Tamil Tigers not withdrawing from cease-fire; Sri Lanka calls for peace talks
Wed November 29, 2006 00:57 EST .
Associated Press Writer
COLOMBO, Sri Lanka (AP) _ Sri Lanka's Tamil Tiger rebels have not quit a truce despite calling it ``defunct,'' European cease-fire monitors said Wednesday, as the government called for renewed peace talks.
Thorfinnur Omarsson, a spokesman for the Sri Lanka Monitoring Mission, said the Tigers assured truce officials they would not withdraw from the 2002 Norwegian-brokered cease-fire during a meeting in the rebel stronghold in Kilinochchi on Tuesday.
The truce ended two decades of civil war, but now only exists on paper, with more than 3,500 fighters and civilians killed in unsolved killings, mine blasts, suicide attacks, artillery exchanges, sea battles and air strikes this year, according to government figures.
Monitoring officials were told top rebel leader Vellupillai Prabhakaran called the cease-fire defunct ``mainly due to violations of the truce by the government, especially the closure of the A-9 highway,'' said Omarsson.
The A-9 highway _ closed by the military in August _ connects the northern Jaffna peninsula with the mainland. The rebels have refused to continue negotiations until the government reopens it.
Prabhakaran also said Monday that the rebels were recommencing their freedom struggle.
A Sri Lankan official said Wednesday the government is ready for peace talks.
``We hope they (rebels) return to the negotiating table as we believe this can be resolved through dialogue and negotiations,'' said Palitha Kohona, the chief of the Sri Lanka's Peace Secretariat, which is directly involved in the peace process.
Norwegian peace envoy Jon Hanssen-Bauer, an envoy of peace broker Erik Solheim, was scheduled to arrive in the Sri Lankan capital late Wednesday, said Kohona.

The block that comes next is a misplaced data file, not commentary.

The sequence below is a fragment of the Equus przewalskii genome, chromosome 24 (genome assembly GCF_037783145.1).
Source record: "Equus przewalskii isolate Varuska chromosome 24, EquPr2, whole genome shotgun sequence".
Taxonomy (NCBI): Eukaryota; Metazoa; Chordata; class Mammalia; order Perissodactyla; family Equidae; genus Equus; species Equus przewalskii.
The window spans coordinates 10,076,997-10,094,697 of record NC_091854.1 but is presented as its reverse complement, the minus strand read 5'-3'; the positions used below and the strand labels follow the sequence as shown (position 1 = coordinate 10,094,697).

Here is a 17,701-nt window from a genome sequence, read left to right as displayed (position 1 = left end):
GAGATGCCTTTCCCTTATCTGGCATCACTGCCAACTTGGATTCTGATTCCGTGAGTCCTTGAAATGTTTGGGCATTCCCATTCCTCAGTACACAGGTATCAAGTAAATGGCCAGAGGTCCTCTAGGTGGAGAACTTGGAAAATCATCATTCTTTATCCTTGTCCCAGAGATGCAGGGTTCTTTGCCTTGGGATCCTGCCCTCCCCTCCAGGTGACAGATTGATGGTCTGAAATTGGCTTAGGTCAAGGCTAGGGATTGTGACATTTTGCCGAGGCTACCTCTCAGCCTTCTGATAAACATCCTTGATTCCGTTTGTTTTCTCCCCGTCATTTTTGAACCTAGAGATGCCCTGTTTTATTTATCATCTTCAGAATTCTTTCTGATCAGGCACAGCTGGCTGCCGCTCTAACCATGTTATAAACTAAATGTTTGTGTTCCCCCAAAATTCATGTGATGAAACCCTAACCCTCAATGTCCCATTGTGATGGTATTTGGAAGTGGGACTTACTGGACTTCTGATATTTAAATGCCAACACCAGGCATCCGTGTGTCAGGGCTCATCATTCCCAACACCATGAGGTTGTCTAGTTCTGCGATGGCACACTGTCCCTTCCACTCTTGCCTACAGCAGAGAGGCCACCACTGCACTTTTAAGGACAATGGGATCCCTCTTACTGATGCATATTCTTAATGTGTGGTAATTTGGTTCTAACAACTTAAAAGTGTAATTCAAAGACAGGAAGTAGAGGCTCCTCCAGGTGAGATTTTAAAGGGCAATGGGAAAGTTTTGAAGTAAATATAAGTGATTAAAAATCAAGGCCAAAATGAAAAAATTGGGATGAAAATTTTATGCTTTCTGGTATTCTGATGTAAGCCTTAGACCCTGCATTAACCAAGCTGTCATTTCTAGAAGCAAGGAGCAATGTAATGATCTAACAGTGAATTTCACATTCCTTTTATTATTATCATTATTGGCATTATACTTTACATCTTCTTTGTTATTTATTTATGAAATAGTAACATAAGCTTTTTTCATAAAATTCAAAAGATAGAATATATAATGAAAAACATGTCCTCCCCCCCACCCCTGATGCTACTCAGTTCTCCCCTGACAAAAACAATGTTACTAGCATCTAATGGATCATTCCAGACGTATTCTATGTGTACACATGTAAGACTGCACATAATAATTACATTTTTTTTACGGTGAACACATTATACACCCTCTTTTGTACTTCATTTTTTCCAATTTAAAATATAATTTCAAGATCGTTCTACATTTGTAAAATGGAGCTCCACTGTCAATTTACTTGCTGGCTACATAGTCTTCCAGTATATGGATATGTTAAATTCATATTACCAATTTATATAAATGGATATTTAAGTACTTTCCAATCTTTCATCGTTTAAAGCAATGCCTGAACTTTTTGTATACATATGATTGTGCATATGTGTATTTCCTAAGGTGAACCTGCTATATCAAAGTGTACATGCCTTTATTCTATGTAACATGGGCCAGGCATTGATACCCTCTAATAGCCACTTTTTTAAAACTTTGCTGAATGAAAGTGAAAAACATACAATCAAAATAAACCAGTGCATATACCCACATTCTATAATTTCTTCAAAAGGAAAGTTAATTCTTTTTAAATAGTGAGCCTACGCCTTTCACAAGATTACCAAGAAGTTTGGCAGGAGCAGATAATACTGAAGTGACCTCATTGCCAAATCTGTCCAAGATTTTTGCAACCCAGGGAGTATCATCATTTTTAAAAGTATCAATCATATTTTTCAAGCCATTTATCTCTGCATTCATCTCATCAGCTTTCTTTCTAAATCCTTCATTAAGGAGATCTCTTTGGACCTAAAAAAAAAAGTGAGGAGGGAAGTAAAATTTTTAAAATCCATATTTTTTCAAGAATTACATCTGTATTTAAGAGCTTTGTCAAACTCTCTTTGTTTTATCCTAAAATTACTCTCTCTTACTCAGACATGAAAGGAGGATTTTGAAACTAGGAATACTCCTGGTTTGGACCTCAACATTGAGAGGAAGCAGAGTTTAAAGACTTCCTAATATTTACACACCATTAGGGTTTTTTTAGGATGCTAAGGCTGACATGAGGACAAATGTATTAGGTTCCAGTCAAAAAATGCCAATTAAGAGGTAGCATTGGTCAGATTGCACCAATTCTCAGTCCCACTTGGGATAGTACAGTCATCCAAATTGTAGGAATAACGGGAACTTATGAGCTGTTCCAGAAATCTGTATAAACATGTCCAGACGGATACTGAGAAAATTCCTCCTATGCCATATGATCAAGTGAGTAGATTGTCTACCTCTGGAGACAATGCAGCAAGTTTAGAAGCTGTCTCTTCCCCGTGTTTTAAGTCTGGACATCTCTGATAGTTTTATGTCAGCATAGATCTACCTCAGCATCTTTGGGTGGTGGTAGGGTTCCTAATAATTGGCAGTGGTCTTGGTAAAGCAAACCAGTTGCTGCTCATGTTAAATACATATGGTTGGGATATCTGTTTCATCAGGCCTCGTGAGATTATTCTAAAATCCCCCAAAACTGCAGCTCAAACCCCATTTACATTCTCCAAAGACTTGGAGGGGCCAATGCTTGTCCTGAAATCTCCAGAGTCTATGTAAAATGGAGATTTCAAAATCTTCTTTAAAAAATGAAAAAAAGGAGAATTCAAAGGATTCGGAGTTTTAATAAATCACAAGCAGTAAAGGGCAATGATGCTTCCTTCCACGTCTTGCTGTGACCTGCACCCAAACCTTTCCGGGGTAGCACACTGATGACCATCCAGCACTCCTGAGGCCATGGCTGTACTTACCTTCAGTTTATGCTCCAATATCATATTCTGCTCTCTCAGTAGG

He will meet with government officials and is likely to visit the rebel leadership in the north.
Meanwhile on Wednesday, 85 vehicles carrying food and medicine reached rebel-held Vaharai village in eastern Batticaloa district to help nearly 36,000 ethnic Tamils trapped by fighting, military spokesman Brig. Prasad Samarasinghe said.
But he accused the rebels of using the time of the transport _ when government forces held their fire _ to building bunkers. ``The Tigers, taking advantage of the situation, resorted to construct and improve the defenses,'' Samarasinghe said.
On Tuesday, a convoy of 115 aid vehicles was turned back amid heavy shelling, which government and insurgents blamed each other for.
The rebels are fighting to create a separate homeland for Sri Lanka's 3.1 million minority ethnic Tamils, saying they can prosper only away from the domination of the Sinhalese majority. Previous peace talks that started after the truce have failed to resolve the issue.
The government says it is willing to give autonomy to areas where Tamils are in the majority, but rebels insist on sweeping changes that the government says will infringe on the country's sovereignty.
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Published: Wed Nov 29 04:00:32 EST 2006